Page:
Friday, 18 November 2011

'Me' time

Only in calm waters can you see your reflection, not in running waters.    Only in tranquility can you find that resting place which stillness seeks.


Tuesday, 1 November 2011

One thing you may not know about me......

I rarely read novels.    I find my attention span is low and I lose interest very quickly.     One thing that has always fascinated me,  is writings on the English countryside.     The myths, legends and old country beliefs that link the fabric of the landscape.
Tales of witches abound, linked with such creatures as hares, bats and toads.    
Springs and wells were once the objects of pagan worship.....we have an old well in our garden.
I remember the day we discovered it.    My husband and I lowered a bucket into its depths.
Should we drink.   I decided I would.   I can remember Mr P's face and his words.   "Well if you are going to drink it, then so will I.  That way we will die together."    We live to tell the tale....the water is wonderful   :)
One of my great joys is walking the English countryside with Nella each day.     I like to sharpen my senses to observe and appreciate more closely the ways of the natural world.     I collect feathers, bones and many other objects en route.    Poppi and Riley love to look at them on a cold winters evening when they sleep over.      I teach them, the little that I know, and find it a joy that they are fascinated by my stories.
 Let me leave you with an extract from one of my books.....Amazing and Extraordinary facts on The English Countryside by Ruth Binney.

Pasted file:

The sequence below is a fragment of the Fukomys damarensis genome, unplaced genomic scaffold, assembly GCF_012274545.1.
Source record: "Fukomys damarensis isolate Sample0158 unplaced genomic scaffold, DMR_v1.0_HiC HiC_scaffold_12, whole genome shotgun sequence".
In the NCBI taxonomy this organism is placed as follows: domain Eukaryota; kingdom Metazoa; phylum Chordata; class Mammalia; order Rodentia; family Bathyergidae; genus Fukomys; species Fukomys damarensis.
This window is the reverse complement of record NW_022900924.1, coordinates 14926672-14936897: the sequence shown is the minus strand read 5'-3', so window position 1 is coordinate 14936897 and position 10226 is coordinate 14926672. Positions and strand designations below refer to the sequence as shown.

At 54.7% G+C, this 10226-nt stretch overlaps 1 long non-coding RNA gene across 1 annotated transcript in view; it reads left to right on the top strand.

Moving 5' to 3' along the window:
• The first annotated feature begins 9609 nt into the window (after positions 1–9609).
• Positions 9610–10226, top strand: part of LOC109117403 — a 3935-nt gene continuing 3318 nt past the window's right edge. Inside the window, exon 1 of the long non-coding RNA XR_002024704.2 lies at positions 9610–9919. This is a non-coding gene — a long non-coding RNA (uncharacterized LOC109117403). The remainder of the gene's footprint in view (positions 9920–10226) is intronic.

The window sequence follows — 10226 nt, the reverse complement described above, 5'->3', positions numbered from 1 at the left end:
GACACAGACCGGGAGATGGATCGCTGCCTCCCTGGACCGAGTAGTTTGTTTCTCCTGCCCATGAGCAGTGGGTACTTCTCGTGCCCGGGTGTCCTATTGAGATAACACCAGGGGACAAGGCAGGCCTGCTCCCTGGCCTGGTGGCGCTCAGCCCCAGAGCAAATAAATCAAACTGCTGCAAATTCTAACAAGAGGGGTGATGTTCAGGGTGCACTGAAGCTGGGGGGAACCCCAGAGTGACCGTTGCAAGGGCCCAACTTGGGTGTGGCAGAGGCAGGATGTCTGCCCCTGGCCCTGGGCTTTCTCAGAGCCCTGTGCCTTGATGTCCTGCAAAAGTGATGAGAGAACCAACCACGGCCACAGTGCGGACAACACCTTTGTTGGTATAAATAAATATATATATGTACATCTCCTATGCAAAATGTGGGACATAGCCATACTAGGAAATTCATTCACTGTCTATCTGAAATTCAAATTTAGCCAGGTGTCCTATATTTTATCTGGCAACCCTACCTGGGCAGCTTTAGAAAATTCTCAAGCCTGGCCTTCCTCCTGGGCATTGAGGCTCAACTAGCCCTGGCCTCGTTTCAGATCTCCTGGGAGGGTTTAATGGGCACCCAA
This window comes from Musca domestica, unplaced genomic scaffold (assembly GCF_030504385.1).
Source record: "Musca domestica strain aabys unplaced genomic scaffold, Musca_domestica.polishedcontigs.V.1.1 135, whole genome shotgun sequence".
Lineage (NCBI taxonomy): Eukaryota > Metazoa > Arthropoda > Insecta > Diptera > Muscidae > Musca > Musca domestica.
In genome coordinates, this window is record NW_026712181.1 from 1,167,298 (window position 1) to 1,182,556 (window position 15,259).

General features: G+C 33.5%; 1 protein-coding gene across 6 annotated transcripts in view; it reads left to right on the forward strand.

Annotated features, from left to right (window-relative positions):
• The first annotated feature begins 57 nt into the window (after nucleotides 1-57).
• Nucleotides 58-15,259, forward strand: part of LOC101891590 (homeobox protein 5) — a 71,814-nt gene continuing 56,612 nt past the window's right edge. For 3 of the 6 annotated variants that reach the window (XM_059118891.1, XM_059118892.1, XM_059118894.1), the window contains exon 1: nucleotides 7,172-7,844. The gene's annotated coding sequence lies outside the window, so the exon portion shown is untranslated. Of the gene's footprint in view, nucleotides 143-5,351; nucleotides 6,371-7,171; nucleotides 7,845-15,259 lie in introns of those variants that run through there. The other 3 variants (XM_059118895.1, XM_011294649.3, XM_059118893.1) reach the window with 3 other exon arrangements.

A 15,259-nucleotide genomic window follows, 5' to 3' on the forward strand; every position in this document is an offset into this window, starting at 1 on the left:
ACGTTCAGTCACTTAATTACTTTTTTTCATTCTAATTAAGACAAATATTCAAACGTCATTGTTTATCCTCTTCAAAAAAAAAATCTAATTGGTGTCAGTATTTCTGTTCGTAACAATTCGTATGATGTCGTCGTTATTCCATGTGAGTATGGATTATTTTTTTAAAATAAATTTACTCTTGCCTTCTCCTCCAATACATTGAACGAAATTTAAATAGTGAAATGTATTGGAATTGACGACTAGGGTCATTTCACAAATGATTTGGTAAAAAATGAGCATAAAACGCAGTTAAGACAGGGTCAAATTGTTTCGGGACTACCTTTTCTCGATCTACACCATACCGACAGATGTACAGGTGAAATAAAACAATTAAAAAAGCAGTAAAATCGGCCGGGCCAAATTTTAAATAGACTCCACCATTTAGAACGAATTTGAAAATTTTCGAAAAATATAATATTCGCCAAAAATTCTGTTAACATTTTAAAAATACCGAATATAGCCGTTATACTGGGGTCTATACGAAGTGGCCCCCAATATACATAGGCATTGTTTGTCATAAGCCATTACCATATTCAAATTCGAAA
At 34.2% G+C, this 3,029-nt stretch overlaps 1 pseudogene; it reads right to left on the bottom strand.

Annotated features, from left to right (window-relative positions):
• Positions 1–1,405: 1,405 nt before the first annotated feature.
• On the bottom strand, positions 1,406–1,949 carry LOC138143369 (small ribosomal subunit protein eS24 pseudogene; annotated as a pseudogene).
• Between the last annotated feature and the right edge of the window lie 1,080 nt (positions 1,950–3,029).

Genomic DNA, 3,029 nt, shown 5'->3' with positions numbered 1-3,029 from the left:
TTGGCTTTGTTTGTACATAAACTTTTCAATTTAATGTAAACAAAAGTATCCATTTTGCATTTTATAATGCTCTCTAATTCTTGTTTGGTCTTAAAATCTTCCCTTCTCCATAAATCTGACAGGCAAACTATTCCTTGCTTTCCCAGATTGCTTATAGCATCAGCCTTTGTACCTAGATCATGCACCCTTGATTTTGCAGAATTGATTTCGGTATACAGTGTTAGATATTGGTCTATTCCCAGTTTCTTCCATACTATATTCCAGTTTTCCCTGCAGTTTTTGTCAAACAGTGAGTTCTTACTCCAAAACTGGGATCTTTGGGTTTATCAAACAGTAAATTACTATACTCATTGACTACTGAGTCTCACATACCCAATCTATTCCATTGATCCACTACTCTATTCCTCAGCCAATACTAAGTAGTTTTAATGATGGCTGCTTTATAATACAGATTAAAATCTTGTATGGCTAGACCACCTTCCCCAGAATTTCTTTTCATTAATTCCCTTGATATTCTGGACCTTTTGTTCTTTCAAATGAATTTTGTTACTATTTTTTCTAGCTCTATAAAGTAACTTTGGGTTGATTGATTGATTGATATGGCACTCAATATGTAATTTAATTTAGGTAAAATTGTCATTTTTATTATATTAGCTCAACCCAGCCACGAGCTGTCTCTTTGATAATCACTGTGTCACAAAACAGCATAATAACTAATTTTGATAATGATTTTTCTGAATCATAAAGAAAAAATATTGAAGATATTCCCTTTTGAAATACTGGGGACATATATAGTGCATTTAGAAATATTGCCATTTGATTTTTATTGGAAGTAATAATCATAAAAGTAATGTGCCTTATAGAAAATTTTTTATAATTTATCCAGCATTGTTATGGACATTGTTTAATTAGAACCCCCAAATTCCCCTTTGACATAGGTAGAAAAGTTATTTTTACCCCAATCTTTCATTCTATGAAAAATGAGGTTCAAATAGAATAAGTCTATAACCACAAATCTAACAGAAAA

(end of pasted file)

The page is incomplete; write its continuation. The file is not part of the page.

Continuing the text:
The Sacred Tree

It was beneath the oak's spreading branches that the wizard Merlin is believed to have worked his enchantments and because of its associations with the gods is said to be the first to be struck by lightning in a thunderstorm - farmers will plant oaks near buildings to act as lightning conductors.   At Yule, the ancient ritual from which many of our Christmas customs derive, an oak log was always chosen as being the most likely to draw the sun back to the earth.   To the Druids, whose name means 'oak men' the tree was - and still is - sacred, and thought to embody the spirit of their god Esus.
The mistletoe, which occasionally grows on it as a semi-parasite, was believed to guard the tree from evil.    Cutting it with a golden sickle, on the sixth night of the moon will, they believe, preserve its magic.

Many many months ago a fellow blogger asked if I would do a post on 'Ten things you may not know about me'  To be truthful I have forgotten who asked but I did say to her at some point I would join in.   I forgot :)     So todays post is the first......I thought I would write something every now and again through the winter.....until I have completed my task.